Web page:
The signing of several economic agreements on January 16 between Iran and Syria confirmed the persistently strong strategic relations between the two countries.
The editor-in-chief of The Syria Report, Jihad Yazigi, has given a long interview to Mediapart, a French news website, on the prevailing economic situation in Syria.
The Syria Report and its editor have been featured in a report published by the International Herald Tribune, the global edition of The New York Times.
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One of the main questions surrounding the Syrian uprising at the beginning of 2012 was if and when an economic collapse would occur. As the year draws to a close, the question has instead become whether one can still talk of “a” Syrian economy as such.
While there is a general consensus that the uprising gripping Syria since March 2011 is part of the broader regional movement for better governance and more freedoms, there has been little debate as to the extent to which the economic and social conditions prevailing in the country contributed to the uprising. The question of whether Syrians revolted because of their thirst for freedom, justice and dignity or whether they did so because of their poor economic and social conditions remains, however, important if one wants to understand the reasons that led to the uprising and produce viable economic reconstruction plans.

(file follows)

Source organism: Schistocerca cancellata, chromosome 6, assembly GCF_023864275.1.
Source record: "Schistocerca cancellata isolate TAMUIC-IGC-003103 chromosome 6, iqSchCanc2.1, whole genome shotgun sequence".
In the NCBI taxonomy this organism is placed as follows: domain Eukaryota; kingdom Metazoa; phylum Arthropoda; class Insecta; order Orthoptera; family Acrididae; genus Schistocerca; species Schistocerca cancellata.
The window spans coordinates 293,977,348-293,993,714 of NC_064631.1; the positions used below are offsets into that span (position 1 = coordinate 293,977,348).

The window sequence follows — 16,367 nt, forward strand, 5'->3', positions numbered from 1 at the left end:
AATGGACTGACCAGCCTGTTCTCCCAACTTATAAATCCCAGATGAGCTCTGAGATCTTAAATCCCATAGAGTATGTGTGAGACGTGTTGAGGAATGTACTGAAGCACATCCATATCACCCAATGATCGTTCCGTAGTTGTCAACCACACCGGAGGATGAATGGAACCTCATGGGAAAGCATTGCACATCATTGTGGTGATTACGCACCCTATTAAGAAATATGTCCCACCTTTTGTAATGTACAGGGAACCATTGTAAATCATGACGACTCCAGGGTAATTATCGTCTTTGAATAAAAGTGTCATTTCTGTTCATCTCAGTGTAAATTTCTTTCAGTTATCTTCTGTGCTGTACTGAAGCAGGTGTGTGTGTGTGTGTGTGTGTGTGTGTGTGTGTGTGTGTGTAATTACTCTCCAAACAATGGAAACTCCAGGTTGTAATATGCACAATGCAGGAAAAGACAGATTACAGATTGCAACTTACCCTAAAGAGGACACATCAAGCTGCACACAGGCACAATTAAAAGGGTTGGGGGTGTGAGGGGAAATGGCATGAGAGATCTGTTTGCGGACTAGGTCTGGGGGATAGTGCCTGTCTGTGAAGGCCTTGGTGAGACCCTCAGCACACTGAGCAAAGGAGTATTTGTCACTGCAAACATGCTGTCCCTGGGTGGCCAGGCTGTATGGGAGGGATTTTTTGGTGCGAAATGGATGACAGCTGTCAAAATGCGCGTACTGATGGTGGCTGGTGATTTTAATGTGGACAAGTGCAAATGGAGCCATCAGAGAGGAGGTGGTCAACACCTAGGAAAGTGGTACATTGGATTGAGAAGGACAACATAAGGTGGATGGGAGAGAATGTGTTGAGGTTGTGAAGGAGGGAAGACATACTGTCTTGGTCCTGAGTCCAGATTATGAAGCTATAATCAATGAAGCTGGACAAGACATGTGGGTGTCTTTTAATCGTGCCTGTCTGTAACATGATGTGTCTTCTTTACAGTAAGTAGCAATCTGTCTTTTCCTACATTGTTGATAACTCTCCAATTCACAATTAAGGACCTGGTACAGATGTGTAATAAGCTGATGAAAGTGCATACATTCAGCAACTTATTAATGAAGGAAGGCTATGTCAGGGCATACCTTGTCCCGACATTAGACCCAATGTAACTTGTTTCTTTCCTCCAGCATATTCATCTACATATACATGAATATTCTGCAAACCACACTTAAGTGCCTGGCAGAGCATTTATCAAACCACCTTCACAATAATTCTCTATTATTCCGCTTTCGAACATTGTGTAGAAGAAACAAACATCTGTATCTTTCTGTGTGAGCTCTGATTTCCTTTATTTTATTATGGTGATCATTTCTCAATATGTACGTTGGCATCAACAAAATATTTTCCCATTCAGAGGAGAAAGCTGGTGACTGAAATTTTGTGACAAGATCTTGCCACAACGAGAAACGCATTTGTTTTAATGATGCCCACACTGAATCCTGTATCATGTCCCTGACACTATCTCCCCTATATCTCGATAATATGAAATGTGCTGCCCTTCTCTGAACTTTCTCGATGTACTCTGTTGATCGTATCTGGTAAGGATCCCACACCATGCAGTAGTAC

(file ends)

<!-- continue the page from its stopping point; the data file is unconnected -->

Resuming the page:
The Syrian government is using its many remaining allies of the emerging world to try to reduce the financial constraints weighing on it.
The editor-in-chief of The Syria Report, Jihad Yazigi, recently spoke at a conference organised in London by the London School of Economics, "Inside Syria: 18 Months On," of the economic background and implications of the Syrian uprising.
Price levels in Syria vary enormously depending on where one lives, on the intensity of the violence in that area, on the ease of distributing and transporting goods there or on its political or strategic importance for the central government. Thus while inflation officially stood at around 36 percent in June, this should be read only as a broad indicator rather than a reflection of the actual levels of inflation across the country.
It took almost a full year before Aleppo, Syria’s second largest city by population, became an active part of the popular uprising that began engulfing the country in March 2011; but when it did, events very quickly took a violent turn. This summer has seen thousands killed in armed clashes and bombings, more than 200,000 inhabitants are estimated to have fled the city and several districts are being levelled under daily bombardment. ‘Normal life’ is at an almost total standstill throughout the metropolis.